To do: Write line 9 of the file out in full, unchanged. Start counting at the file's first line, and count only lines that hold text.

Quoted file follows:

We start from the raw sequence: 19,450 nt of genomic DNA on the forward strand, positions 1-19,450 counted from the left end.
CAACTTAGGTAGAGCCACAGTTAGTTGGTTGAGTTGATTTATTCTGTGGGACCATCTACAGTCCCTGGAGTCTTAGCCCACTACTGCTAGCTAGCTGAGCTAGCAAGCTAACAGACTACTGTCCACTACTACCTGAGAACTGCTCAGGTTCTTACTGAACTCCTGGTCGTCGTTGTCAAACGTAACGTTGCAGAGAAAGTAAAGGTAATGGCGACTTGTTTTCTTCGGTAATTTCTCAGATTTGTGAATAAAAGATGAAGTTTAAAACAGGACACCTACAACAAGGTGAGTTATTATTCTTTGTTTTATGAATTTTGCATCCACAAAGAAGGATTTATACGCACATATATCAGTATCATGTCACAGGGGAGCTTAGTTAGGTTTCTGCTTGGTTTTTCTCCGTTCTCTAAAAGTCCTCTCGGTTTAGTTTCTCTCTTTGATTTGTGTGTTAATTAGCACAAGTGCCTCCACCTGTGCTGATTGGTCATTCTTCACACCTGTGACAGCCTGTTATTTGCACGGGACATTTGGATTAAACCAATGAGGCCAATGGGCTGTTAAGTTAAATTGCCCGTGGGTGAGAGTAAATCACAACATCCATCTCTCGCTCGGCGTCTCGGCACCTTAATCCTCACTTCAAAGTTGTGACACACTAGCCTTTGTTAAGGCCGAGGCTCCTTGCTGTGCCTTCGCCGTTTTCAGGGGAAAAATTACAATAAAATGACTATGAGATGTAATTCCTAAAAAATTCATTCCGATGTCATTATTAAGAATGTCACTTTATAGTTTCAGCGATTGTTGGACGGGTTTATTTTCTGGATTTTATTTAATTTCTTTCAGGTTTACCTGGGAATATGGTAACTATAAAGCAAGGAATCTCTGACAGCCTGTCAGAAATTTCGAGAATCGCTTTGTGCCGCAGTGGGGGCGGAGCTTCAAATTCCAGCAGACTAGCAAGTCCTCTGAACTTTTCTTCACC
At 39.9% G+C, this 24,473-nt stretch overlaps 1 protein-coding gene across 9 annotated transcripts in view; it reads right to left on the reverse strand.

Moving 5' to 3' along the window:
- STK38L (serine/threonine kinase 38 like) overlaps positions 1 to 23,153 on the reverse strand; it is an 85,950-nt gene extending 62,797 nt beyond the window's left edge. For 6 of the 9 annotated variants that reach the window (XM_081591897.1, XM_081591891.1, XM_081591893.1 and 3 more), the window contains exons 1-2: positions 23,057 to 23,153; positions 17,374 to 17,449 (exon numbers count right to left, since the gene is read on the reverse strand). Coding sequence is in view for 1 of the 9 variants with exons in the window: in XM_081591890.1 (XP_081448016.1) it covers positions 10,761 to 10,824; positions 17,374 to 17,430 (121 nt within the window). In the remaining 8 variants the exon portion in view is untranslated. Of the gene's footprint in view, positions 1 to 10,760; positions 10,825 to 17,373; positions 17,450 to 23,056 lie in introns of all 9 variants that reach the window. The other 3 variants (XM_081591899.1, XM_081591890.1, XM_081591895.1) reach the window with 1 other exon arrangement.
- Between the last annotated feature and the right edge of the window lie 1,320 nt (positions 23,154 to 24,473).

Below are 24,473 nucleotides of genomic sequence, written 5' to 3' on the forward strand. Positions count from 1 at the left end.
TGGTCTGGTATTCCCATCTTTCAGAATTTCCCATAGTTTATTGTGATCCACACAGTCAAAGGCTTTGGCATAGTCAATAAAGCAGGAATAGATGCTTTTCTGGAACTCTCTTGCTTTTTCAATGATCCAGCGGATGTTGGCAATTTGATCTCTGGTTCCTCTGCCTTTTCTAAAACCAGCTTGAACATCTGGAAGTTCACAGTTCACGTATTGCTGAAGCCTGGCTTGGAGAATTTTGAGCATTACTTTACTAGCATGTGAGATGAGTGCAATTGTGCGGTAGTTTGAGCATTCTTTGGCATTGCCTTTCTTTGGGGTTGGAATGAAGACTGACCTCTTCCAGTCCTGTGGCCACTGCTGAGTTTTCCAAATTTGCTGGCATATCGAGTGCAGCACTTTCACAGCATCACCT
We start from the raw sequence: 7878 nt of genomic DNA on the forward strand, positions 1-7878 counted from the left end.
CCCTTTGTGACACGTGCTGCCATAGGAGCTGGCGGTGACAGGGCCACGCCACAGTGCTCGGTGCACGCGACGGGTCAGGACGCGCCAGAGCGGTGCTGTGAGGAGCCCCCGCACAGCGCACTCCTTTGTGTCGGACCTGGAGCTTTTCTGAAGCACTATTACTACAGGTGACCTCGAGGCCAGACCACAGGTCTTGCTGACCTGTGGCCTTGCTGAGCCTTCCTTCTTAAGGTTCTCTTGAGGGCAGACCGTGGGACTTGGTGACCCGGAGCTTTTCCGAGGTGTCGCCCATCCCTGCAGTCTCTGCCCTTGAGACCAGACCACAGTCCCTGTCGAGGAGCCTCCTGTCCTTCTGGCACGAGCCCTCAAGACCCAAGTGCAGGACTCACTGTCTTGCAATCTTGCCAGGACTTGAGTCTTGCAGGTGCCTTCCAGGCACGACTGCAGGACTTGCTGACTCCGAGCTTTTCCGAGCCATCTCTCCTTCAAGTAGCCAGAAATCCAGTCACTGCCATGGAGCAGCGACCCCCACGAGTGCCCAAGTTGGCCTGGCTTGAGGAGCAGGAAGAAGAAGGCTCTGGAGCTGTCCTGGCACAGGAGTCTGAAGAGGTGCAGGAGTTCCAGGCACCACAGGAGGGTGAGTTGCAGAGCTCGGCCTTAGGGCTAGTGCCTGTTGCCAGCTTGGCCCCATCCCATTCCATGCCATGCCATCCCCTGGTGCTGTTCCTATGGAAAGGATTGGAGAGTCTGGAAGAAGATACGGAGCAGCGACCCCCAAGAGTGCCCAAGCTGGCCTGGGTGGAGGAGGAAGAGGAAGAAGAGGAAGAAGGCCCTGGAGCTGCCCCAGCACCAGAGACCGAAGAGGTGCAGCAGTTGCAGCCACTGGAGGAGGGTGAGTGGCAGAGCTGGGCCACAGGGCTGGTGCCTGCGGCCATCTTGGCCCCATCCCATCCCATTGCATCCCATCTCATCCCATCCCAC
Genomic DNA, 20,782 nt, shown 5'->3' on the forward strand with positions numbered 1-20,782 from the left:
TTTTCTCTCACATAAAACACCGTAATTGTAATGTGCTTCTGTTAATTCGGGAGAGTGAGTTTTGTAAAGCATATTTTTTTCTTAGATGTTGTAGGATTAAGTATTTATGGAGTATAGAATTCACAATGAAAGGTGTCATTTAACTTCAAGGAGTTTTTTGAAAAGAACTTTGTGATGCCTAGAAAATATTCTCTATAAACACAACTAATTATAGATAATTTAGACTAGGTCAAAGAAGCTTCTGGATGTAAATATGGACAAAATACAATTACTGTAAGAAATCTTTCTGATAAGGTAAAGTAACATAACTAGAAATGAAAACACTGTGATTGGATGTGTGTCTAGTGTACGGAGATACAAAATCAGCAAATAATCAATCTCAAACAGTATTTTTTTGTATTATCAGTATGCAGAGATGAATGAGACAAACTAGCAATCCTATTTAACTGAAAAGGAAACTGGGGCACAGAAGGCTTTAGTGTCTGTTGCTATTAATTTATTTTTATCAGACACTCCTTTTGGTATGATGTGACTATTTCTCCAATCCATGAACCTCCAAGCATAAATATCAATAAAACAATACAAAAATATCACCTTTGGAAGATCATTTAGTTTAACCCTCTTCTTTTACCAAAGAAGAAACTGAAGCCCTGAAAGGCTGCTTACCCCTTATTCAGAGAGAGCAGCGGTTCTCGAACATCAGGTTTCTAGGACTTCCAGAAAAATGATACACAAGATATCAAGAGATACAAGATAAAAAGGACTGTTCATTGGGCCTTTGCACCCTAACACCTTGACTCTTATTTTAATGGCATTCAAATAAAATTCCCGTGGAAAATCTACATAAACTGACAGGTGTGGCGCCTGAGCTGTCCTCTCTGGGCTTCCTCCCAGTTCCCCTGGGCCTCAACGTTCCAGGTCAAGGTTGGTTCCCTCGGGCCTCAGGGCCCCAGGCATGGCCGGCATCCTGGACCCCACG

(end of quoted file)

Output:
We start from the raw sequence: 7878 nt of genomic DNA on the forward strand, positions 1-7878 counted from the left end.